In one of the Prime Minister's few real answers about this mission, he said that Canada would be in Iraq until ISIS no longer has the capability to launch attacks in Iraq, Syria, or anywhere else. Now he claims it will be only six months. It cannot be both.
The defeat of the insurgency in Iraq is a goal that the United States has been trying, without success, to achieve since the wrong-headed invasion of 2003. All of the horrors unfolding before our eyes are as a result of that failed mission.
Let us remember that back in 2003, it was the current Prime Minister, at the time leader of the opposition, who went to the Americans to berate the Canadian government for not getting involved in what he considered a just and noble cause. Their nostalgia is such that during the emergency debate in this House just a few days ago, his immigration minister actually dusted off the canard of “weapons of mass destruction” to try to justify this war.
The Prime Minister insists that this mission in Iraq will not be allowed to become a quagmire, but is that not precisely what our American allies have been facing in Iraq for the last 10 years? A decade from now, will Canada still be mired in a war we wisely avoided entering a decade ago?
Do we have a plan for the war? Do we have a plan for the thousands or tens of thousands of veterans for whom we have the sacred responsibility to fully support in the years afterward?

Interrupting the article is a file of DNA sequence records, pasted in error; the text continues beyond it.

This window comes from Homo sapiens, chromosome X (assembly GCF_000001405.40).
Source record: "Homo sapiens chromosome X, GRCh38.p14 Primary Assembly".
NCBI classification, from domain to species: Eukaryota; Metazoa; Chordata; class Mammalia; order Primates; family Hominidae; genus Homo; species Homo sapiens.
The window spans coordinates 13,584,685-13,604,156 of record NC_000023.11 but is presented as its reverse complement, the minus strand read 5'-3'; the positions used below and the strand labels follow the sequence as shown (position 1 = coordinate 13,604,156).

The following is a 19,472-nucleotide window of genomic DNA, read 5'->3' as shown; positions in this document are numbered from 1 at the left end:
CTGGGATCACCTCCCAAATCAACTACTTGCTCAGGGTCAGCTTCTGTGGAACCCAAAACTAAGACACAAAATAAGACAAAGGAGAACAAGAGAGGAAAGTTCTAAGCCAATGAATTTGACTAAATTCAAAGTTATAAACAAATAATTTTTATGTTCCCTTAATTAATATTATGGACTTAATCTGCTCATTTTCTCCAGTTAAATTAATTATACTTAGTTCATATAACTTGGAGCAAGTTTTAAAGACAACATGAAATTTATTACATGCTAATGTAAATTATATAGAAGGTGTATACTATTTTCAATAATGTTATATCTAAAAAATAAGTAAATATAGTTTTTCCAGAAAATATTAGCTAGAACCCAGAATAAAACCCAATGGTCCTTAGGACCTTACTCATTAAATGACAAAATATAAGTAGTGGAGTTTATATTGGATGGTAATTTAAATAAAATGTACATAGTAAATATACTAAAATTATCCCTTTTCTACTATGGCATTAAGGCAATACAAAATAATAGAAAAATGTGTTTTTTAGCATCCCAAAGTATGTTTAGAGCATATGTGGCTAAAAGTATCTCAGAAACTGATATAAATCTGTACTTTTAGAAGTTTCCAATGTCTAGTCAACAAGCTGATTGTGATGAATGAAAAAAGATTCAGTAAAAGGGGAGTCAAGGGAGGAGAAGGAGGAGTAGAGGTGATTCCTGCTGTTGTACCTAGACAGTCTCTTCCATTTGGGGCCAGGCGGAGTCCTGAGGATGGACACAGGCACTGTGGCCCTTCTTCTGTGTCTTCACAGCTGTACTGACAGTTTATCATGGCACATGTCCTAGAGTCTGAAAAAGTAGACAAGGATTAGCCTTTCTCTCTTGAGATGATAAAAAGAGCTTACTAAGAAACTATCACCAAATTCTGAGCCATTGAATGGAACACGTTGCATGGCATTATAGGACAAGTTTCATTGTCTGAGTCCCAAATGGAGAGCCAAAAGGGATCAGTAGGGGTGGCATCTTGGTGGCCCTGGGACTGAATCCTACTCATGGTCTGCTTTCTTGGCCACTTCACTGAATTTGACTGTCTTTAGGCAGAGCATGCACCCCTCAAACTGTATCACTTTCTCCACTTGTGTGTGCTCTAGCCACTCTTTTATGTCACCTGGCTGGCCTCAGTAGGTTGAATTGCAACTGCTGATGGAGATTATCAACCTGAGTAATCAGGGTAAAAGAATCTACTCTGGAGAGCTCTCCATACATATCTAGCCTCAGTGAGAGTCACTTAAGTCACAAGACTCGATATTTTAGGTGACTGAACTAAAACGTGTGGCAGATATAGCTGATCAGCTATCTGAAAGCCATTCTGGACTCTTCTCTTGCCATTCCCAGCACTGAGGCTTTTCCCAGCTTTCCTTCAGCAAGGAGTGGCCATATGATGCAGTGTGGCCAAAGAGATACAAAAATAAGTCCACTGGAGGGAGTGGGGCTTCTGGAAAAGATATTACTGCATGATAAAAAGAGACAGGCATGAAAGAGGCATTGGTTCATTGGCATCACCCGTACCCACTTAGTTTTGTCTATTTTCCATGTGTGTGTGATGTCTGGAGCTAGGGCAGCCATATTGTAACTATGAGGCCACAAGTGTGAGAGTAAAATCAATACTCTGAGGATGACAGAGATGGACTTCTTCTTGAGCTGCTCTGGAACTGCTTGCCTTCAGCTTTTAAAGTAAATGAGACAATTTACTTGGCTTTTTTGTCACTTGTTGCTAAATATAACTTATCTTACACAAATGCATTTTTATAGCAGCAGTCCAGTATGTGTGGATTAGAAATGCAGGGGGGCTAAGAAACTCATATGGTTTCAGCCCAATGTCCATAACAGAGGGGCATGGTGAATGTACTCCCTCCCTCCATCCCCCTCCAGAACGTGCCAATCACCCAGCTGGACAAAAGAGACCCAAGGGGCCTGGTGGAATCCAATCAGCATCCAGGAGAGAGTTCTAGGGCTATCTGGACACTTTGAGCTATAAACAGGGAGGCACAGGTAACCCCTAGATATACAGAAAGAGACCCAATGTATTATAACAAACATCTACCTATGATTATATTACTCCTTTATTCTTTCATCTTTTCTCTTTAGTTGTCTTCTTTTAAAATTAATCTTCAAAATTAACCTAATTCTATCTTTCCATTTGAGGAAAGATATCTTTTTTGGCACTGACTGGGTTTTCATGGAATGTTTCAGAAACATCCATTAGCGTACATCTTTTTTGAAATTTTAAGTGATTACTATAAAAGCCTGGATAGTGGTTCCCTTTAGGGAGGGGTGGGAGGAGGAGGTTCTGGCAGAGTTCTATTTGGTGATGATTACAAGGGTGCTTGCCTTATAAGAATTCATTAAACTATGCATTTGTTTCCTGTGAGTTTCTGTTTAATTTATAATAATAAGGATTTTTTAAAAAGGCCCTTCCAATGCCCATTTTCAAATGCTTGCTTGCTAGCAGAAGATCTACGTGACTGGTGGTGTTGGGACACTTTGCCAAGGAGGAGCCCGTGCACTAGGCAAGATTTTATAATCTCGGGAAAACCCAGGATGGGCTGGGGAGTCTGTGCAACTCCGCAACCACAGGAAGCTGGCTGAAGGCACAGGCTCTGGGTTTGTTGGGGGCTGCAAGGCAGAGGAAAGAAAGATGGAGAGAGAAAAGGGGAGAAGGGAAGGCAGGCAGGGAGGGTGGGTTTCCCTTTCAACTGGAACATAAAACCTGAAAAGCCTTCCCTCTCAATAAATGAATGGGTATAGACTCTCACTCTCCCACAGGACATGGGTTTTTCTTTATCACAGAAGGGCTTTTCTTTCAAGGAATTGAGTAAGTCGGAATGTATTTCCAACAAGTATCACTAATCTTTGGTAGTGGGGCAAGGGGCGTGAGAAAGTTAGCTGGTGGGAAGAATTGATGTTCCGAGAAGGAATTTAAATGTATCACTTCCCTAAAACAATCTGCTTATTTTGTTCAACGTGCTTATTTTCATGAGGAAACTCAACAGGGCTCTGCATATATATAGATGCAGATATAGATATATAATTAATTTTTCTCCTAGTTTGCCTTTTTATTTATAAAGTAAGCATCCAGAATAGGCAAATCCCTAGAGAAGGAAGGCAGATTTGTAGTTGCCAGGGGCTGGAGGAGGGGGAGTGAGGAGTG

We hope that we will get some answers during Monday's debate and that, unlike what we see in emergency debates, the ministers responsible will be in attendance and will be able to tell Canadians what is going on.
It is not only New Democrats who feel these questions have not been answered. Here a few examples.
In The Globe and Mail, we read “The case for Canada to go to war in Iraq has not been made”.
In La Presse, André Pratte writes about the courage to say “no”.
A Toronto Star editorial says “[The Prime Minister] fails to make the case for Canadian combat role in Iraq”.
There are dozens of editorials and opinions like that across our country.
Military intervention is not the only tool at Canada's disposal, and Iraq is not the only place where acts of unspeakable violence are being committed. In the Congo, 5 million are dead after 15 years of slaughter, but the Prime Minister has never considered military intervention there. In Darfur, hundreds of thousands of people have been killed and millions have had to flee, but the Prime Minister has never considered military intervention there. Why?
Why is military action supposedly our only choice in Iraq when it is not even considered elsewhere?
Why does the Prime Minister think that he can use military force to accomplish what others have been trying unsuccessfully to do since 2003?
ISIS has thrived in Iraq and Syria precisely because those countries lack stable, well-functioning governments capable of maintaining peace and security within their own borders.
Canada's first contribution should be to use every diplomatic, humanitarian, and financial resource at our disposal to respond to the overwhelming human tragedy unfolding on the ground and to strengthen political institutions in both those countries.
With the well-deserved credibility Canada earned by rejecting the initial ill-advised invasion of Iraq, we are in a position to take on that task.
However, the tragedy in Iraq and Syria will not end with another western-led invasion in that region. It will end by helping the people of Iraq and Syria to build the political institutions and security capabilities they need to oppose these threats themselves.
We believe that Canada should not rush into this war.